Turning trash into treasure: NEA seeks to reuse landfill materials

SINGAPORE – The National Environment Agency (NEA) is looking to reuse landfill materials in an effort to turn trash into treasure.

This would not only extend the lifespan of ash and other wastes but also the life of Semakau Landfill, which is fast filling up.

Singapore’s only landfill has been in operation since 1999. It is projected to run out of space by 2035 if no action is taken, NEA said in a statement on Friday (Sept 25).

To better understand how the lifespan of Semakau Landfill can be extended and how to avoid having to construct another offshore landfill while at the same time promoting a circular economy that will have zero waste, NEA has issued a proposal to study the technical feasibility of recovering mixed landfilled materials.

These mixed landfilled materials comprise incineration bottom ash (IBA) and incineration fly ash, which come from waste-to-energy plants, as well as non-incinerable waste from industries. IBA is the thicker and heavier component of incineration ash.

If successful, this initiative will mark the first step to truly close the waste loop for Singapore, going beyond what is being currently done: creating NEWSand, which is generated from IBA and municipal solid waste slag.

NEWSand has been used to make concrete benches, a footpath in Tampines town and the new concrete plaza in front of NEA’s Environment Building in Scotts Road.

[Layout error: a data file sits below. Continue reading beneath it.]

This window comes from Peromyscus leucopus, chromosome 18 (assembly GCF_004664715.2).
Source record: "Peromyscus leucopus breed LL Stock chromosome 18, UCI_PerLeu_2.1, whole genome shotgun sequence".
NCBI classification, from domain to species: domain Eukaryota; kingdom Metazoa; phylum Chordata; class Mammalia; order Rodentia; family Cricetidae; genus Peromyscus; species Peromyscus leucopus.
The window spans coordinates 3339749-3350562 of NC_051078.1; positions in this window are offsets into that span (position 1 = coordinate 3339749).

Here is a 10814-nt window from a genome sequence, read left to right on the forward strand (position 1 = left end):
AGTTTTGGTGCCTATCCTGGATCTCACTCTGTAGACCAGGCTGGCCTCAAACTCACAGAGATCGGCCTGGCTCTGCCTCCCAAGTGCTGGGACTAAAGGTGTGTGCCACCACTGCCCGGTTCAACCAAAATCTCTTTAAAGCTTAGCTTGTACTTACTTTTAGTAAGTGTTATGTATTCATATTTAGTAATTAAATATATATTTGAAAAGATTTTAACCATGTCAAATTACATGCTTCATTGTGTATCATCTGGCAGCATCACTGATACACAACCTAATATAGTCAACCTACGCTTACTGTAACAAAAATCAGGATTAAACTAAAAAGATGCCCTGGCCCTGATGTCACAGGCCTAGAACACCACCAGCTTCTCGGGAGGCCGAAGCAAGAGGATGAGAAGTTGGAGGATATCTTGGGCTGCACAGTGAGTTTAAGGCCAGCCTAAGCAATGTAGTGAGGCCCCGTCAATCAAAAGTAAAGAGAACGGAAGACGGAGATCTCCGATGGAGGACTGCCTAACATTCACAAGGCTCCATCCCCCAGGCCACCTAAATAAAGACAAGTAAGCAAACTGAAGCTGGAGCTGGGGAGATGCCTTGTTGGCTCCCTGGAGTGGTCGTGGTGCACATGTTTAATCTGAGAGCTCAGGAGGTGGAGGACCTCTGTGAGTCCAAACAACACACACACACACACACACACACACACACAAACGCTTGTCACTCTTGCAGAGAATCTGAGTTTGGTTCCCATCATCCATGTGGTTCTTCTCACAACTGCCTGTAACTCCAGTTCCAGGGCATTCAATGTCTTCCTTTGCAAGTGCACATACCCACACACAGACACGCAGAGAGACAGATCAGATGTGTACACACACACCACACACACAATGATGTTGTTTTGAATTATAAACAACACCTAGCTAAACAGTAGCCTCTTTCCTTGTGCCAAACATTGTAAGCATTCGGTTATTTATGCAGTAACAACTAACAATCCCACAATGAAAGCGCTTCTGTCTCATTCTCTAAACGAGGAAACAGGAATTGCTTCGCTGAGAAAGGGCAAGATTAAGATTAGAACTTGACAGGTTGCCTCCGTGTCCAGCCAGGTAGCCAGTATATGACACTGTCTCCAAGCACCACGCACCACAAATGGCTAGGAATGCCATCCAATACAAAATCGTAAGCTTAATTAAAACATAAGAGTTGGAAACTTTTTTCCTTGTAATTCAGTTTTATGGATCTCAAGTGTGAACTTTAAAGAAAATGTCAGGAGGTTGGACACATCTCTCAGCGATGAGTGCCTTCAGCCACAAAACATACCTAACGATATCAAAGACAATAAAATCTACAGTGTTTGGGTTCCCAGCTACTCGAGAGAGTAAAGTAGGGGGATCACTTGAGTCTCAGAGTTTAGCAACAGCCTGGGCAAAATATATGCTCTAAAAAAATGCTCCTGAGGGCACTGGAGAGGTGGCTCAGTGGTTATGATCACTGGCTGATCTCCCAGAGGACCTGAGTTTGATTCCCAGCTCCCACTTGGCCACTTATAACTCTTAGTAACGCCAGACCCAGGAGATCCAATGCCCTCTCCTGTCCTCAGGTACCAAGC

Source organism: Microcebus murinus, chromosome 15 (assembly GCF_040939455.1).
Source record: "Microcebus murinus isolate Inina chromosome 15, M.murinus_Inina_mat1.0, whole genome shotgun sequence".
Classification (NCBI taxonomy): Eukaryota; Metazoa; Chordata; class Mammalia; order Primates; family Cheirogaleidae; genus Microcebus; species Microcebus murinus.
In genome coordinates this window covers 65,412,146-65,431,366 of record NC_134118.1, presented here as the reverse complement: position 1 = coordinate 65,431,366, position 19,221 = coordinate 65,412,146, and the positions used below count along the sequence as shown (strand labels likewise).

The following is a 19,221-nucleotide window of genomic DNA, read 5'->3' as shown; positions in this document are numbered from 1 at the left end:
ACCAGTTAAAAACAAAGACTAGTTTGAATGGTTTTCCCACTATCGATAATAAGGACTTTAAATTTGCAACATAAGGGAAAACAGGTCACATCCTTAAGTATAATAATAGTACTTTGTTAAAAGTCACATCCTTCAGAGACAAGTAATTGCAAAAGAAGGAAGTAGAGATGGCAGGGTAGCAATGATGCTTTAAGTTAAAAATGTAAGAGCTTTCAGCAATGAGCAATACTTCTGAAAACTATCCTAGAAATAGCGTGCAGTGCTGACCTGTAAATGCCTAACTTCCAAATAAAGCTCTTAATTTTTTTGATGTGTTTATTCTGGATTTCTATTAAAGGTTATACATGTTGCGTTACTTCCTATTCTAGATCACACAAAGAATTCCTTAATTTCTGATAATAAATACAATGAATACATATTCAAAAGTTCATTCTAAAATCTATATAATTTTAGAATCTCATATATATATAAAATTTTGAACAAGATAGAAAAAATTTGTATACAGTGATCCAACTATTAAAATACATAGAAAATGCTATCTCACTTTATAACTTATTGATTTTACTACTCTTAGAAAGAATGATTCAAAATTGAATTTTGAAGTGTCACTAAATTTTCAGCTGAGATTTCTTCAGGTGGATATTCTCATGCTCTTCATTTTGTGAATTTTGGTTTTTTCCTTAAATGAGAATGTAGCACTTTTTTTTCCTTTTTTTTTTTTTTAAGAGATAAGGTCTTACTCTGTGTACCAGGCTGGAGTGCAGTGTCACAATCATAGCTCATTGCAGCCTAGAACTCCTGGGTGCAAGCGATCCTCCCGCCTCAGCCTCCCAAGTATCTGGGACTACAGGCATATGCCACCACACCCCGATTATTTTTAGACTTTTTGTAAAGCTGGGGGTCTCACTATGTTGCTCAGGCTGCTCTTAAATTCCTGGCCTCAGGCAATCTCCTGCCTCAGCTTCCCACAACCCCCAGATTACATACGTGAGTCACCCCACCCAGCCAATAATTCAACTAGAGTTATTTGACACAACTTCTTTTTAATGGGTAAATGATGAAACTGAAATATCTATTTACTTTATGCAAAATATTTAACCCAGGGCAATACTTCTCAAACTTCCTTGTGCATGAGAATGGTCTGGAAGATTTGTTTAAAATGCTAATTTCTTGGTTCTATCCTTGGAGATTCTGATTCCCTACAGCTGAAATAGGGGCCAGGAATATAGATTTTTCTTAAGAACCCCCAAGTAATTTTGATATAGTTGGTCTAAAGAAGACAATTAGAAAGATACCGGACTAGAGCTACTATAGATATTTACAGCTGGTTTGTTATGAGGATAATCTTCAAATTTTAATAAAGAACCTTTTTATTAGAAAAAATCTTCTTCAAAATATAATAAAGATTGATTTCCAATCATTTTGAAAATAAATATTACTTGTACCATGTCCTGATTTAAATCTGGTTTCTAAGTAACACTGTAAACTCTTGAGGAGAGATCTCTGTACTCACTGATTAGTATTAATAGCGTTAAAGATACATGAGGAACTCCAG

Through this proposal, NEA looks forward to exploring innovative and novel solutions for prolonging the lifespan of Semakau Landfill as well as spur Singapore’s drive towards becoming a zero-waste nation, the agency said.

The proposal aims to understand the physical and chemical properties of the landfilled materials that have “aged” over time.


An aerial view of replanted mangroves at the southern plot of Semakau Landfill. NEA is looking to explore innovative and novel solutions for prolonging the lifespan of Semakau Landfill. PHOTO: NATIONAL ENVIRONMENT AGENCY 

By assessing the technical and economic feasibility of extracting the landfilled materials and applying them elsewhere, such as potentially using them as sand, the landfill space can be refreshed.

NEA chief executive officer Tan Meng Dui said: “NEA is spearheading research and development (R&D) efforts to go even further so as to truly close the waste loop for the range of end-of-life waste and residues ending up at Semakau Landfill. This R&D initiative seeks to develop safe and sustainable solutions to turn the trash dumped into a landfill, into treasure that will have new future uses.”

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